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Monday, October 2, 2023


A lesson learned in Ledger’s death

I did not want to write this column. There were other topics I wanted to write about, yet I sit here penning a piece about a promising actor’s early demise.

Though I uncovered reports of Peoplesoft’s flaws dating back to 1999, though there are thousands of Palestinians flooding into Egypt in search of food and despite the fact there is now public access to a plethora of Nazi documents from the Holocaust, I have chosen to write about the death of Heath Ledger, who died Tuesday in a New York City apartment.

As I researched the other topics, I was struck by an online newspaper headline that boldly stated "NYPD: Heath Ledger Dead." I could not help but wonder if there was some other Heath Ledger to which the article was referring; however, reading the headline confirmed that it was the Oscar-nominated actor.

Ledger was only 28 years old, and though he had starring roles in the past, it was his turn as The Joker in the upcoming Batman film The Dark Knight that would have solidified him as a box office draw. In his short career he took roles which varied from the teen hunk he played in his American film debut 10 Things I Hate About You, an updated take on Shakespeare’s Taming of the Shrew. Ledger may be best known for his role in Brokeback Mountain, as every news report about his passing has made this reference.

It was while filming Brokeback that Ledger met and became engaged to co-star Michelle Williams. Though the two separated, their relationship produced a daughter, Matilda, who is now 2 years old.

After reading about Ledger’s death, I thought of all the stars who died before their time, especially the ones whose end involved drugs (although at this time it is unknown if drugs played a part in Ledger’s death). I thought of how they died alone and if they were by themselves at that time, how incredibly lonely their lives must have been.

Such was the case with Ledger, who was found by a housekeeper and a massage therapist. Though tabloid magazines will quote anonymous "inside" sources close to the actor, it may never be known if Ledger was having problems, and if he was, how he was dealing with them.

CNN reported Ledger had been disturbed by his portrayal of The Joker, as the character is nothing more than a "psychopathic, mass-murdering, schizophrenic clown with zero empathy."

Many actors take great pains to become the people they are portraying. For instance, before playing Nathaniel Poe in The Last of the Mohicans, Daniel Day-Lewis lived in the wilderness for several months, hunting and fending for himself as his character would. From early previews of The Dark Knight, one can see Ledger must have had a hard time shaking the Joker persona, which might explain his reliance on sleeping pills to have more than the two hours a night he had been getting, according to CNN.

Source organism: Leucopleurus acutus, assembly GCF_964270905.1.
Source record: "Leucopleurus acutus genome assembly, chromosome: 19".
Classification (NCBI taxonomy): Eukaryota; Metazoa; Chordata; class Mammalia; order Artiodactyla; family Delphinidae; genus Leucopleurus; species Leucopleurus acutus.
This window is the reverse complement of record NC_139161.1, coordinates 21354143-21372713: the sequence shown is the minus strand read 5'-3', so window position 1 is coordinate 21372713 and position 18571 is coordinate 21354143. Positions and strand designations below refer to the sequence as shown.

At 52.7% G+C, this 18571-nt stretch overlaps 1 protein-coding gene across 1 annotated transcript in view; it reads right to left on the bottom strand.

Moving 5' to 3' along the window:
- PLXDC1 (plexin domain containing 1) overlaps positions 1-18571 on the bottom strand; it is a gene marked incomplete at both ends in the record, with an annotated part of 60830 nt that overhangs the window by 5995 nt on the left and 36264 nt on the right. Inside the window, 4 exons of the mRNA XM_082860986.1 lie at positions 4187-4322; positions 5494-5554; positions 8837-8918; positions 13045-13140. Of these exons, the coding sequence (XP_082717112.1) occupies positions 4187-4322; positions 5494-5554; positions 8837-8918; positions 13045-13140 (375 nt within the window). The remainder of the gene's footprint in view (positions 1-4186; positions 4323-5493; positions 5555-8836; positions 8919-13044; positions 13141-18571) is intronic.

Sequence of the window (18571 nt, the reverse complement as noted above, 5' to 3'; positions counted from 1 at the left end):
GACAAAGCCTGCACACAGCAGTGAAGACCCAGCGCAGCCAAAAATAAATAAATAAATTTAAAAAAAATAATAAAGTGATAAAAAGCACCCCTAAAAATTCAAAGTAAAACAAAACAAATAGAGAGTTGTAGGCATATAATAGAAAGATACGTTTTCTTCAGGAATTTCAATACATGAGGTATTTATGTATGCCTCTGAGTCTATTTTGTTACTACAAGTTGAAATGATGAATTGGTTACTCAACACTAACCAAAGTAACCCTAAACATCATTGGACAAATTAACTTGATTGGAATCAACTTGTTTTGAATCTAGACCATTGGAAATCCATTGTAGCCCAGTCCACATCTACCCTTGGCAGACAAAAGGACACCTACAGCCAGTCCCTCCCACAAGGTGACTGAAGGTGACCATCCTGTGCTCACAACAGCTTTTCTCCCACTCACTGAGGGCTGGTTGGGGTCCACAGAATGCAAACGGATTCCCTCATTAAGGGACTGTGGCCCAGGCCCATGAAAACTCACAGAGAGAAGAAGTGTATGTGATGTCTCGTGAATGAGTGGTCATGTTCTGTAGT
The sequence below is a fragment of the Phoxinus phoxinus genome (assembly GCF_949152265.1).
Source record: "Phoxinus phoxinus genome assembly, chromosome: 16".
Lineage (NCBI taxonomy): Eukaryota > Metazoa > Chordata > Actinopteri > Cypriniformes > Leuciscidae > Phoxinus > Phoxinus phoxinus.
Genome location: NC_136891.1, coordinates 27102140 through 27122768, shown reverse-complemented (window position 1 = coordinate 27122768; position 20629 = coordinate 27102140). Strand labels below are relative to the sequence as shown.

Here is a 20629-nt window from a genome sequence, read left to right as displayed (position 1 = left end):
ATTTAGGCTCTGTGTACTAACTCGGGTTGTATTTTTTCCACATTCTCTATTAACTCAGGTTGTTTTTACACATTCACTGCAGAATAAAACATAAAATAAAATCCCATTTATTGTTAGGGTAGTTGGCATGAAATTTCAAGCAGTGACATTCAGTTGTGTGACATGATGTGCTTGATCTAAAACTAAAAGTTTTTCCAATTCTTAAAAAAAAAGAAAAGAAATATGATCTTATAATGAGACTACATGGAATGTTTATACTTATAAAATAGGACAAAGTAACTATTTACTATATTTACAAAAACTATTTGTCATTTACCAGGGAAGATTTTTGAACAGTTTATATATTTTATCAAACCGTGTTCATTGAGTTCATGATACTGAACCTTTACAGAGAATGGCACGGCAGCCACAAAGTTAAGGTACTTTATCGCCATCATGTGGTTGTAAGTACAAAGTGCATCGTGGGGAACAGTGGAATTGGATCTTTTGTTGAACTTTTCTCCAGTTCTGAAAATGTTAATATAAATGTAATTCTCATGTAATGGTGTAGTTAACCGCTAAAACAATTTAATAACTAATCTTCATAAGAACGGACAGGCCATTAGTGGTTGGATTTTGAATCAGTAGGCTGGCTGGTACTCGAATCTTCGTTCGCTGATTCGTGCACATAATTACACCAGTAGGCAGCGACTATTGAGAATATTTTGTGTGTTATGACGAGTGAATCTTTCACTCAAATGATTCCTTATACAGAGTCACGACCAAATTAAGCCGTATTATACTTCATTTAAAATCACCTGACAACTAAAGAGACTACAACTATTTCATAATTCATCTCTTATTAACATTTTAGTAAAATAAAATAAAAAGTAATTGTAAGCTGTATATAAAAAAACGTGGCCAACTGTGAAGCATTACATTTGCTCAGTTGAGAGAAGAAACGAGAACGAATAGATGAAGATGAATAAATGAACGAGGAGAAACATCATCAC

Though one’s ideal death may be in his bed at home, surrounded by loved ones, such is often not the case. We would all like to pass from this world to the next holding the hand of someone telling us that we are going to a better place – but for a 28-year-old guy with a daughter he adores and the movie role of a lifetime about to hit the silver screen, what place could be better?

It begs the question: Where were his friends?

I do not mean to assign blame or point a finger in anyone’s directions, but where were the people who made up his support system? Close friends, family, a poker buddy – anybody Ledger could have talked to about the problems he may have been suffering from. Friends are there for good times and bad. If he needed a sounding board, if he needed a pick-me-up or if he just wanted to hang out with someone – these are tasks one carries out with friends. This is not to say that a friend being there for him might have prevented Ledger’s death, but reaching out to someone is far better than trying to get a good night’s sleep with a handful of pills.

Often, friends do not realize how much their relationships mean to one another. Just picking up the phone and calling a comrade can do much to improve someone’s outlook. Kind words can go a long way; at the least, you keep a friendship rolling. At the most, you might be able to help out to a friend who is having a bit of trouble falling asleep.

There might have been more worldly topics which could have used the attention this column draws to them, and as much as I did not want to add to the print devoted to an early demise, Ledger’s passing points to how easy it is for someone to fall off the radar of those that love him. It may be easier to isolate one’s self and suffer in silence, but it is far better to prop yourself up on a good friend’s shoulder.

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